Last week I blogged about targeting your brand to not only attract your most favorable market segments, but also discourage any unfavorable segments. Those are the folks your targeted customers and prospects would be uncomfortable being around.
Your patrons are part of your brand
That is, not only is the brand defined by stakeholders, the stakeholders are part of the brand just as much as your name, logo, trade dress and tagline.
In the context of “rubbing elbows”, our primary stakeholders are the customers. But there are also the employees, the retail reps, the associated companies and products, the suppliers and in some cases, investors. (After all, If ol’ Warren is invested in the company it must be doing something right.) So to some extent, all these associated groups are integral to the brand.
Customers reflect and resonate with the brand
Customers and prospects are the single most important group, other than your employees, that shape the brand itself.
As far as market segments are concerned, be very specific right from the beginning. Then determine who that target market would like to see excluded from the “family”. As I said previously, this is especially relevant to retail and services marketers.
Then in developing your brand platform and then your brand elements, attempt to encourage the attractive prospects and discourage folks your prospects wouldn’t want to associate with. This is a tight rope where balance and tact are required, but the messages, however subtle, need to be clear.
And even if an “undesirable” wanders in, your good customers will know it’s just by accident and the incident won’t destroy their loyalty.
I know this is an elitist point of view, but I don’t apologize for raising the issue and offering advice. It is the basis for what some branding consultants call “cult branding”.
Remember, your customers are part of your brand. When others see who patronizes your establishment, it says plenty about who you are. That’s branding.
I’d welcome any comments, pro or con, concerning this aspect of branding.
Branding the Corporation needs top management involvement big time!
When it comes to branding the company, direct access to the CEO and other senior staff members is essential. After all, they are the folks who set the direction, determine the values, vision and mission for the company, and reflect the corporate personality and culture.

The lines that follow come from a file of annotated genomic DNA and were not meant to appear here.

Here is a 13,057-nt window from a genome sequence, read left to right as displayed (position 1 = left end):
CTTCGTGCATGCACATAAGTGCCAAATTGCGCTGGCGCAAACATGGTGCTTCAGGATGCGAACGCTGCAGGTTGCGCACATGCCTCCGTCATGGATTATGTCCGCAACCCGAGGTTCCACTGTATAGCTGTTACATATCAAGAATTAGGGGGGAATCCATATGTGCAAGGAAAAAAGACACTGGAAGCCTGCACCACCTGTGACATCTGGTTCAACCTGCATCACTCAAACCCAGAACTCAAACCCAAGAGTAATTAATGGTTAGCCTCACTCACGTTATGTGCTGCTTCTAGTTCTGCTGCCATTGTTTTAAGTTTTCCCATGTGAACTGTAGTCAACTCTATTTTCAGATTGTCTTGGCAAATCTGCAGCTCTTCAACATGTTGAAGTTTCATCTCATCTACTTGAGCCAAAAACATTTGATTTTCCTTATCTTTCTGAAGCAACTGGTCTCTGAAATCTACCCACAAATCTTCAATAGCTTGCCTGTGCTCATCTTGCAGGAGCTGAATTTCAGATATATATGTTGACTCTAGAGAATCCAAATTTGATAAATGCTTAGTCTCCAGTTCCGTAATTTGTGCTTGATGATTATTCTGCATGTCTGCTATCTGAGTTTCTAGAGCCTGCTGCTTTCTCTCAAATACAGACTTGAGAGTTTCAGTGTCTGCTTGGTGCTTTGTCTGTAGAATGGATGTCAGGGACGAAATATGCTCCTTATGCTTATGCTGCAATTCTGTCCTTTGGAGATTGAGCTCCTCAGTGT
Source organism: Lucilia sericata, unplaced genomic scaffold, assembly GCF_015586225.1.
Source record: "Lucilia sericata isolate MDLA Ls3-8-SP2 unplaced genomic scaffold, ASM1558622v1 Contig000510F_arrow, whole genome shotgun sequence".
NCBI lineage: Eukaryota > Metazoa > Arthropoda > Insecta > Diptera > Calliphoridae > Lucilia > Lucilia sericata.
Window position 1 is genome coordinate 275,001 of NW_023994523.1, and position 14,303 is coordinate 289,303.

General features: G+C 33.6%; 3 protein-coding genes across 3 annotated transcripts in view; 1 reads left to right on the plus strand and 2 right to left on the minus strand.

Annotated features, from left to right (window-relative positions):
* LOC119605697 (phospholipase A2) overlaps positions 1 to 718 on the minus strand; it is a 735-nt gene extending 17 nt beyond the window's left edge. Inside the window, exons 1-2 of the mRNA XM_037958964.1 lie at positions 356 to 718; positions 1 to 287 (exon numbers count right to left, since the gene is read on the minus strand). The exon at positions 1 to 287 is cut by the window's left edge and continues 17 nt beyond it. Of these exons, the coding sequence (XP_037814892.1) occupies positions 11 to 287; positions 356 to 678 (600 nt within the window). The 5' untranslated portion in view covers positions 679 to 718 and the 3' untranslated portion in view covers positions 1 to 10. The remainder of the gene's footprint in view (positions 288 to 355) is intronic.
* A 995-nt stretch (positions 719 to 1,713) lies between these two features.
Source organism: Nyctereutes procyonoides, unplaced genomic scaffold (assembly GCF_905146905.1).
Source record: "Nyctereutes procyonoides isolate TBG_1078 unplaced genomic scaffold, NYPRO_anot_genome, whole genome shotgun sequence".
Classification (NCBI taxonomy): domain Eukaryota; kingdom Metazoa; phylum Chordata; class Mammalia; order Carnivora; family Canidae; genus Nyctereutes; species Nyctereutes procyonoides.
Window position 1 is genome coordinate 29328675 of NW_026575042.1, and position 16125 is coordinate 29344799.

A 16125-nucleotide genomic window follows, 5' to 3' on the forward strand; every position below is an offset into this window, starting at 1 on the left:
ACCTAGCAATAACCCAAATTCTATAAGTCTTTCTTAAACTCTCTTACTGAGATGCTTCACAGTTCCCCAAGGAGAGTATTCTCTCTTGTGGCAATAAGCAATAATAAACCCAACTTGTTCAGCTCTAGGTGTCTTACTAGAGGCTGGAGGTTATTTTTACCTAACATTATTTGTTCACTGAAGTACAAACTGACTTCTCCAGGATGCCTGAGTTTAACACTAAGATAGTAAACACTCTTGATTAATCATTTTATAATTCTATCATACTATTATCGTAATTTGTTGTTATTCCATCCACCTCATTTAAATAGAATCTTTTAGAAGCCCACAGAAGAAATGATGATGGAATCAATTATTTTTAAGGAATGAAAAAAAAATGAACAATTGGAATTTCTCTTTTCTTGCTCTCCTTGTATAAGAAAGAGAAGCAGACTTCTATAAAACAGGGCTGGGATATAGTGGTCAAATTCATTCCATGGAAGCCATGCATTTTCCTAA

So if the corporate brand – aka corporate identity – is to be true to corporate conduct and goals, top management must set the tone and approve both the process and the outcome.
Should outside consultants be brought on board? What kind of structure within the company will be in place to develop and monitor brand activities? How will the brand “age” when future planning is considered? How will new products be branded under the corporate brand? All these issues and more need to be considered by senior staff.
Unless top management is involved and passionate about branding and positioning, there will probably be a fragmented branding effort. You may find the need to modify or even attempt to acquire a new brand identity in a very short time without management involvement in the initial branding process.
Brand management is usually a marketing function in traditional organizations.
Well, it had to start somewhere. The idea of branding products in a multi-product business led to brand managers responsible for advertising, merchandising, supply chain relations, and most importantly, profitability.
Thus, brand management became linked to short-term goals, measured by the fiscal quarter. This has led to many a brand being presented in one way one year and then presented a different way the next – unless the current tactics were working. Ad agencies were (are) being hired and fired based upon this premise.
Branding: strategy or tactic?
I believe in today’s environment that branding should be a strategic process. For either a product or a company, the idea of branding for the short term means tactics that do not usually serve the brand well. Looked at from a strategic point of view, the brand itself should not be “tinkered with” once the strategy is approved at the top levels of the business.
The strategies I’m referring to have to do with the things inherent in the product or company that differentiate it from competition, that provide unique benefits to customers, and that reflect the corporate commitments to stakeholders. It includes developing and sticking with a brand’s personality, story and tone over the years. Commercials and promotions may change over time, but they need to emphasize these brand attributes, not attempt to change them in mid-stream.
Who”s Responsible for Brand Management?
So, who should be responsible for developing those strategies? I submit the product development team at the very inception of the new product idea – with guidance from a strategic branding unit, either residing within the organization and reporting to the CEO, or an impartial outside branding consultant with direct access to the CEO.
In this way, corporate values, mission and vision are served. Trends are recognized and factored into the planning. Competition is evaluated with more impartiality. Risk is spread and individual careers are not measured by immediate profits.
Thus, the brand can mature and develop relationships based upon a consistent brand promise.
Addressing Additional Brand Management Issues
In my next blog I’ll speak to managing the corporate brand, and then do a post concerning brand management in sells-driven companies.